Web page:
Monday, 29 August 2011

Kenyan safari with MRDF

No, not the kind involving lions – safari is Kiswahili for ‘journey’. We travelled from Jo’burg to Nairobi where we met Audrey Skervin from MRDF, with whom we were to visit some projects which MRDF help to fund. We spent a night in the Methodist Guest House and then returned to the airport to take a small plane up country to Kitale, which is near the border with Uganda. I sat next to an Oxfam worker who was going to assess the situation in the refugee camps in the far north; I didn’t envy her role as part of the Emergency Response team. The plane landed and offloaded us at Kitale, and then flew on to Lodwar with a number of others from NGOs. Kitale airport building would almost fit into our lounge and it didn’t take us long to collect our luggage. We were met by Jack Wafula, the director of SMART, a small NGO that has been working in the area for about 6 years. He took us to our lodgings for the next 3 nights – the Mid-Africa Hotel. I felt it would have been at home in a Graham Greene novel, though I was unable to tell whether any political intriguing was taking place! However, our shower and flushing toilet worked perfectly, and we appeared to be the only living creatures in our bedroom so all was fine.

It was to be the base for 3 wonderful days of learning and adventure. SMART had arranged a programme for us of 2 days of visits to self-help groups of farmers in the undeveloped West Pokot region. The Pokot tribe historically were pastoralists, but cattle rustling and drought gradually led to them settling down as farmers, growing mainly maize and beans. The cost of seeds and frequent droughts meant that they rarely had enough to eat and sometimes no food for months on end. Infant mortality from malnutrition was high, though attributed to witch-craft. Some formed self-help groups in an attempt to survive by sharing scarce resources. Then SMART came along and helped them to learn how to grow a wide variety of traditional crops in raised beds; to store food well; to harvest water and to save seeds for the next year. The condition of opting into the scheme was that they would themselves have to teach their neighbours how to do the same. Some of them were also given Value Added training in bookkeeping, marketing and cooking the foods in imaginative ways.

The difference it has made is impressive. No children are thought to have died from malnutrition in the areas served by the scheme. The land looks very fertile in comparison with the semi-arid region around, and the farmers are able to sell excess produce for enough income to send their children to school. They have gained many new skills.

We were made welcome by traditional dancing, being drawn into the dance by invitation and the giving of necklaces. At one farm we were invited in for a midday meal of goat stew, ugali (maize mash) and black nightshade (rather like spinach and very cheap to grow). Once again, we experienced the generous hospitality of people who were living near to the margins. Given that the Daily Nation was announcing that the cost of maize had risen by 84% in 12 months we could see the sense in reintroducing the traditional crops of finger millet and sorghum, which in fact are also more nutritious. The seed companies that persuaded people to almost exclusively plant maize in the 1980s have arguably had a large part to play in the cycle of poverty and hunger.

The safari was made even more entertaining by travelling in a 4x4 pickup truck (we picked a lot of people up and were 14 at one stage. Audrey wasn’t sure what MRDF would think of this.) Despite us speaking only 2 phrases in the local language we had a lot of laughter and a great time together bumping along the murram roads. They were much more enjoyable than the fume filled traffic jams that have almost paralysed life in Nairobi. A fuller account of our trip can be found on the MRDF website.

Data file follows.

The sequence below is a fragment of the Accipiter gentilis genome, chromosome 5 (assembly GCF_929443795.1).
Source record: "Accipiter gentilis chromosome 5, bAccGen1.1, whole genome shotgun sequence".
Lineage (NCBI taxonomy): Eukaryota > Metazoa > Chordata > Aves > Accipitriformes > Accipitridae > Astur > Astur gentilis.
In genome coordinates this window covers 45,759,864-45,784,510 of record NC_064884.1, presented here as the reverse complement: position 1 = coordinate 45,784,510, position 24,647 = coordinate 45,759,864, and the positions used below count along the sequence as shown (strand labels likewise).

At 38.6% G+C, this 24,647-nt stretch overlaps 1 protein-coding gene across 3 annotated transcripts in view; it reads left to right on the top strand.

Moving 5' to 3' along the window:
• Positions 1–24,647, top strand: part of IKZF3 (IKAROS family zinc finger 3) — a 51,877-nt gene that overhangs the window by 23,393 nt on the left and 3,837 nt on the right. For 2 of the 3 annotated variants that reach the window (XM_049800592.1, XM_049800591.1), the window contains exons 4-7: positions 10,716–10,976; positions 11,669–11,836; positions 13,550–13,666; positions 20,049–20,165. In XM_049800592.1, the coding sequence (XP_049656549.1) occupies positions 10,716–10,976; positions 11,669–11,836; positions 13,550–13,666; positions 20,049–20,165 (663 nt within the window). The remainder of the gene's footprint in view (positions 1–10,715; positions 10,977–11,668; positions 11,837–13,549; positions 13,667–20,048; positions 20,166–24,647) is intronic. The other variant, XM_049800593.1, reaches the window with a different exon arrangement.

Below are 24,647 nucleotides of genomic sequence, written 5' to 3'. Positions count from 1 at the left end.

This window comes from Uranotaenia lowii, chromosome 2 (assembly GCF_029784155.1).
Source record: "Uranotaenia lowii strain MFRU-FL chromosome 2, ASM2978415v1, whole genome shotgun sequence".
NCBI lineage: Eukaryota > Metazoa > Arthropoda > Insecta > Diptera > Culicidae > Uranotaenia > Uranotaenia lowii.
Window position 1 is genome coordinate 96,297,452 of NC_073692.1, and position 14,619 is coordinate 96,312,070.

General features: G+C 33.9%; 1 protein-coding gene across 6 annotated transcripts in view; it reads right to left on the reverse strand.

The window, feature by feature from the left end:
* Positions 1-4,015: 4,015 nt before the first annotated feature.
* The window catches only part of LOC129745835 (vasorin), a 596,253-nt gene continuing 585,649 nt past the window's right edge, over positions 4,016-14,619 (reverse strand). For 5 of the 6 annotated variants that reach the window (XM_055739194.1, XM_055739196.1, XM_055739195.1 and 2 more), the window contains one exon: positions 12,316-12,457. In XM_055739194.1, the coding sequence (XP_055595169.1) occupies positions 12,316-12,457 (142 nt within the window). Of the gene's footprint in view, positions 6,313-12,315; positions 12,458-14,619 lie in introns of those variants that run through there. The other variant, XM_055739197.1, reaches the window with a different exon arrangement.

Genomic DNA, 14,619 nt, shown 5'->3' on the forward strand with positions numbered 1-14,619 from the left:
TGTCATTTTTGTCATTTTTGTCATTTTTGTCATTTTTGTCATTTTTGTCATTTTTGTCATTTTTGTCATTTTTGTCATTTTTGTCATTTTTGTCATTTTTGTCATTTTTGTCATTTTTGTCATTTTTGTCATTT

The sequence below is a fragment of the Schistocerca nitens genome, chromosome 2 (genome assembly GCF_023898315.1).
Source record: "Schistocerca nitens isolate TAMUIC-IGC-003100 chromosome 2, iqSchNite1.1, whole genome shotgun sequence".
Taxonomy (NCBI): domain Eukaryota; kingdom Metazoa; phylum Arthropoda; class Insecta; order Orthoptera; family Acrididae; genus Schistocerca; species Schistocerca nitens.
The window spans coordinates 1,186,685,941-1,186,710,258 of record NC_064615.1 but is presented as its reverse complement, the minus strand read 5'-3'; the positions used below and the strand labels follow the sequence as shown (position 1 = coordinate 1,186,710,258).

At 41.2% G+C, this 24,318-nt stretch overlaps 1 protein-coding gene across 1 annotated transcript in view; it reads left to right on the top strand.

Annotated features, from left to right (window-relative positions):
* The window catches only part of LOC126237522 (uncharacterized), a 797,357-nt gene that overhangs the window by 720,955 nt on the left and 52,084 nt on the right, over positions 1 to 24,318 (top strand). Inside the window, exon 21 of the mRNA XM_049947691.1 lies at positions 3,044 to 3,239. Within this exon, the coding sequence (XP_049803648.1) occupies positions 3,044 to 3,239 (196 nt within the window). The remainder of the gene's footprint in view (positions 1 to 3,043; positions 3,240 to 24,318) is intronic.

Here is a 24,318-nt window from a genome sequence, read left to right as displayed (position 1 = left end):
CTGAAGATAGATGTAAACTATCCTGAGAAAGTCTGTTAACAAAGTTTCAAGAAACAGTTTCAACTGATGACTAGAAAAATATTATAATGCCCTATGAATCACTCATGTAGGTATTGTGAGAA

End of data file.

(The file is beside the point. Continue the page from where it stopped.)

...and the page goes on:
We flew back to Nairobi on a 29 seater and said farewell to Audrey. Back at the Methodist Guest House we encountered Andy Moffoot, the British Representative to the Kenyan Methodist Conference, due to start the next week. The Guest house is a great place to catch up with people, and we always enjoy staying there. Next, our friends Elijah and Priscilla appeared. It’s only 3 weeks since we said farewell to them in England but it seems much longer. We made plans for the next day (always a triumph of optimism over experience, making plans in Kenya) when we are due to meet with the Presiding Bishop at 10.00 but assume we will be free after about 11.00! He turned out to have much more in store for us, so after meeting members of staff at the Ministries’ Centre and learning about their hopes for raising enough money to complete this ambitious project of supporting the maintenance and outreach of the Church by means of rental from the very prestigious offices they are building, we moved on to the Nairobi campuses of KeMU (Kenyan Methodist University) which was the ambitious vision of a previous Presiding Bishop, Lawi Imathieu. He must surely praise God for the way in which his vision has been realised, for it has sites across Kenya and a good reputation. We were fortunate to hear from the Vice-Chancellor how he has Government permission to start a medical school on the Meru Campus, with Maua Methodist Hospital being used for training medics. The KeMU curriculum brochure shows that all courses are applied subjects – not for Kenya the luxury of pure maths or physics, media or film studies. Agriculture and social policy issues feature heavily, but all students take classes in theology, health studies and personal development. It was good to catch up with John Ataya, whom I first met 24 years ago when he was a student minister at the Methodist Training Institute. He is now deputy Vice-Chancellor; in fact over the week I met a number of people whom I first met in 1987, when I went to Kenya as the enabler with the British Youth Exchange. A fair number of them are Bishops (the Kenyan equivalent of District Chair) or prominent academics. Many of them will have had their schooling at least partially funded by Mission Partners. It was money well spent!